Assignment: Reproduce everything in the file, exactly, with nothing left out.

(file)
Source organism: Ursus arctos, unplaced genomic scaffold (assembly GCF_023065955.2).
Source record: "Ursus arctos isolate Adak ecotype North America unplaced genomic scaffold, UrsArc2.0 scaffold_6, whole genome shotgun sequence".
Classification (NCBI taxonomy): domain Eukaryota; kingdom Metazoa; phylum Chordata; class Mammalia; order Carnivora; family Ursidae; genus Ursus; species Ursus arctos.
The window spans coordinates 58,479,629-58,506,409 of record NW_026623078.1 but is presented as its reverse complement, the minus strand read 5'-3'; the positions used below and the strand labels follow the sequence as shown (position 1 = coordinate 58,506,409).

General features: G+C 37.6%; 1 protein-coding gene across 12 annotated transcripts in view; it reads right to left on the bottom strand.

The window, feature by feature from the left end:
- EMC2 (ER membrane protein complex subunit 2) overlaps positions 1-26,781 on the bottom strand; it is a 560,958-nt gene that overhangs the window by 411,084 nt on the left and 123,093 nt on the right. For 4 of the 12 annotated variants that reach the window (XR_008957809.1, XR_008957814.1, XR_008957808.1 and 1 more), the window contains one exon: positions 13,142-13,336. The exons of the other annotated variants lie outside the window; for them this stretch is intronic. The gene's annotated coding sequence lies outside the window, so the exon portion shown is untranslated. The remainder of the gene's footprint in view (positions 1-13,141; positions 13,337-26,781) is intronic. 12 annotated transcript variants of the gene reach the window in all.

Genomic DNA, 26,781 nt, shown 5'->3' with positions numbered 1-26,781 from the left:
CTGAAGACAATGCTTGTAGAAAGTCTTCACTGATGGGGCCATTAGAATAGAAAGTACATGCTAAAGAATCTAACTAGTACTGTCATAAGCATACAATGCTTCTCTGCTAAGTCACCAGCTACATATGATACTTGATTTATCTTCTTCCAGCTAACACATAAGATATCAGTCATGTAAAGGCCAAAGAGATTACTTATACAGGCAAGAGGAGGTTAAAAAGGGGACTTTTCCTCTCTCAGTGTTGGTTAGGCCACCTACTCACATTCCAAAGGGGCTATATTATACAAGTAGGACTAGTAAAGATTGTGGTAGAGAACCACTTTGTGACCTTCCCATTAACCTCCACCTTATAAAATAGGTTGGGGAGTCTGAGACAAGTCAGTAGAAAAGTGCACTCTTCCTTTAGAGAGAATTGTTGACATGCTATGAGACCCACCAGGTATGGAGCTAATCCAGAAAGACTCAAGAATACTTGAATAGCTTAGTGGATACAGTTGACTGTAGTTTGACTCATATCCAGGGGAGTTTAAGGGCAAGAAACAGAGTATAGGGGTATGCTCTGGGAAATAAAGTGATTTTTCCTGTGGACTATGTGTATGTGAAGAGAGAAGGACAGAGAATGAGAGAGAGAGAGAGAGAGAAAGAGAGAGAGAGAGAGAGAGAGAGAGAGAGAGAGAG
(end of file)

Source organism: Ursus arctos, unplaced genomic scaffold (assembly GCF_023065955.2).
Source record: "Ursus arctos isolate Adak ecotype North America unplaced genomic scaffold, UrsArc2.0 scaffold_6, whole genome shotgun sequence".
Classification (NCBI taxonomy): domain Eukaryota; kingdom Metazoa; phylum Chordata; class Mammalia; order Carnivora; family Ursidae; genus Ursus; species Ursus arctos.
The window spans coordinates 58,479,629-58,506,409 of record NW_026623078.1 but is presented as its reverse complement, the minus strand read 5'-3'; the positions used below and the strand labels follow the sequence as shown (position 1 = coordinate 58,506,409).

General features: G+C 37.6%; 1 protein-coding gene across 12 annotated transcripts in view; it reads right to left on the bottom strand.

The window, feature by feature from the left end:
- EMC2 (ER membrane protein complex subunit 2) overlaps positions 1-26,781 on the bottom strand; it is a 560,958-nt gene that overhangs the window by 411,084 nt on the left and 123,093 nt on the right. For 4 of the 12 annotated variants that reach the window (XR_008957809.1, XR_008957814.1, XR_008957808.1 and 1 more), the window contains one exon: positions 13,142-13,336. The exons of the other annotated variants lie outside the window; for them this stretch is intronic. The gene's annotated coding sequence lies outside the window, so the exon portion shown is untranslated. The remainder of the gene's footprint in view (positions 1-13,141; positions 13,337-26,781) is intronic. 12 annotated transcript variants of the gene reach the window in all.

Genomic DNA, 26,781 nt, shown 5'->3' with positions numbered 1-26,781 from the left:
CTGAAGACAATGCTTGTAGAAAGTCTTCACTGATGGGGCCATTAGAATAGAAAGTACATGCTAAAGAATCTAACTAGTACTGTCATAAGCATACAATGCTTCTCTGCTAAGTCACCAGCTACATATGATACTTGATTTATCTTCTTCCAGCTAACACATAAGATATCAGTCATGTAAAGGCCAAAGAGATTACTTATACAGGCAAGAGGAGGTTAAAAAGGGGACTTTTCCTCTCTCAGTGTTGGTTAGGCCACCTACTCACATTCCAAAGGGGCTATATTATACAAGTAGGACTAGTAAAGATTGTGGTAGAGAACCACTTTGTGACCTTCCCATTAACCTCCACCTTATAAAATAGGTTGGGGAGTCTGAGACAAGTCAGTAGAAAAGTGCACTCTTCCTTTAGAGAGAATTGTTGACATGCTATGAGACCCACCAGGTATGGAGCTAATCCAGAAAGACTCAAGAATACTTGAATAGCTTAGTGGATACAGTTGACTGTAGTTTGACTCATATCCAGGGGAGTTTAAGGGCAAGAAACAGAGTATAGGGGTATGCTCTGGGAAATAAAGTGATTTTTCCTGTGGACTATGTGTATGTGAAGAGAGAAGGACAGAGAATGAGAGAGAGAGAGAGAGAGAAAGAGAGAGAGAGAGAGAGAGAGAGAGAGAGAGAGAG